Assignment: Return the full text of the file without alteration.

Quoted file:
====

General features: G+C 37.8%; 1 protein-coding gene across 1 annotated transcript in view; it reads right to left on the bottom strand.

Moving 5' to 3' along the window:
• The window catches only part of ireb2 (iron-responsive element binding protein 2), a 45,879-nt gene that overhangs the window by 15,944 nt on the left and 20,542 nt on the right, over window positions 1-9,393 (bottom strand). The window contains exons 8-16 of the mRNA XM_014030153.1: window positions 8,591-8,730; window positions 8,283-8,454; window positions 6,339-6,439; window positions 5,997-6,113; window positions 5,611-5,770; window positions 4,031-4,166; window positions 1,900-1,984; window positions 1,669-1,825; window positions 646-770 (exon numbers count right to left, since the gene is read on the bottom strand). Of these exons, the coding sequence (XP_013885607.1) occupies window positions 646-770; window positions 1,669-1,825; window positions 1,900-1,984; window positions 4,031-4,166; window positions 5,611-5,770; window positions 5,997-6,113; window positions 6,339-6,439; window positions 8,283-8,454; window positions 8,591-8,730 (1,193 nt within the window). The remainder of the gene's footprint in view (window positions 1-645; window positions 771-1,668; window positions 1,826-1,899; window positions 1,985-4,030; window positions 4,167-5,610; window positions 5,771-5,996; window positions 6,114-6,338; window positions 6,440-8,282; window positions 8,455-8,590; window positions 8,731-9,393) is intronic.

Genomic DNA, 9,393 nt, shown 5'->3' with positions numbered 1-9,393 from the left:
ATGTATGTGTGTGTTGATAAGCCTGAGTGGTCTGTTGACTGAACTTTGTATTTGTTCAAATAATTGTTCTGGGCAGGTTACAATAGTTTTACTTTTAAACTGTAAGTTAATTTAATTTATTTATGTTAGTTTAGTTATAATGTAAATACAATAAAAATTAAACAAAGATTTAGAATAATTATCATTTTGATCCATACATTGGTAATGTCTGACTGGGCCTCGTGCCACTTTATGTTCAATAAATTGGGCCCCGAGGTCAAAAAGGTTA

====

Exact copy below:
General features: G+C 37.8%; 1 protein-coding gene across 1 annotated transcript in view; it reads right to left on the bottom strand.

Moving 5' to 3' along the window:
• The window catches only part of ireb2 (iron-responsive element binding protein 2), a 45,879-nt gene that overhangs the window by 15,944 nt on the left and 20,542 nt on the right, over window positions 1-9,393 (bottom strand). The window contains exons 8-16 of the mRNA XM_014030153.1: window positions 8,591-8,730; window positions 8,283-8,454; window positions 6,339-6,439; window positions 5,997-6,113; window positions 5,611-5,770; window positions 4,031-4,166; window positions 1,900-1,984; window positions 1,669-1,825; window positions 646-770 (exon numbers count right to left, since the gene is read on the bottom strand). Of these exons, the coding sequence (XP_013885607.1) occupies window positions 646-770; window positions 1,669-1,825; window positions 1,900-1,984; window positions 4,031-4,166; window positions 5,611-5,770; window positions 5,997-6,113; window positions 6,339-6,439; window positions 8,283-8,454; window positions 8,591-8,730 (1,193 nt within the window). The remainder of the gene's footprint in view (window positions 1-645; window positions 771-1,668; window positions 1,826-1,899; window positions 1,985-4,030; window positions 4,167-5,610; window positions 5,771-5,996; window positions 6,114-6,338; window positions 6,440-8,282; window positions 8,455-8,590; window positions 8,731-9,393) is intronic.

Genomic DNA, 9,393 nt, shown 5'->3' with positions numbered 1-9,393 from the left:
ATGTATGTGTGTGTTGATAAGCCTGAGTGGTCTGTTGACTGAACTTTGTATTTGTTCAAATAATTGTTCTGGGCAGGTTACAATAGTTTTACTTTTAAACTGTAAGTTAATTTAATTTATTTATGTTAGTTTAGTTATAATGTAAATACAATAAAAATTAAACAAAGATTTAGAATAATTATCATTTTGATCCATACATTGGTAATGTCTGACTGGGCCTCGTGCCACTTTATGTTCAATAAATTGGGCCCCGAGGTCAAAAAGGTTA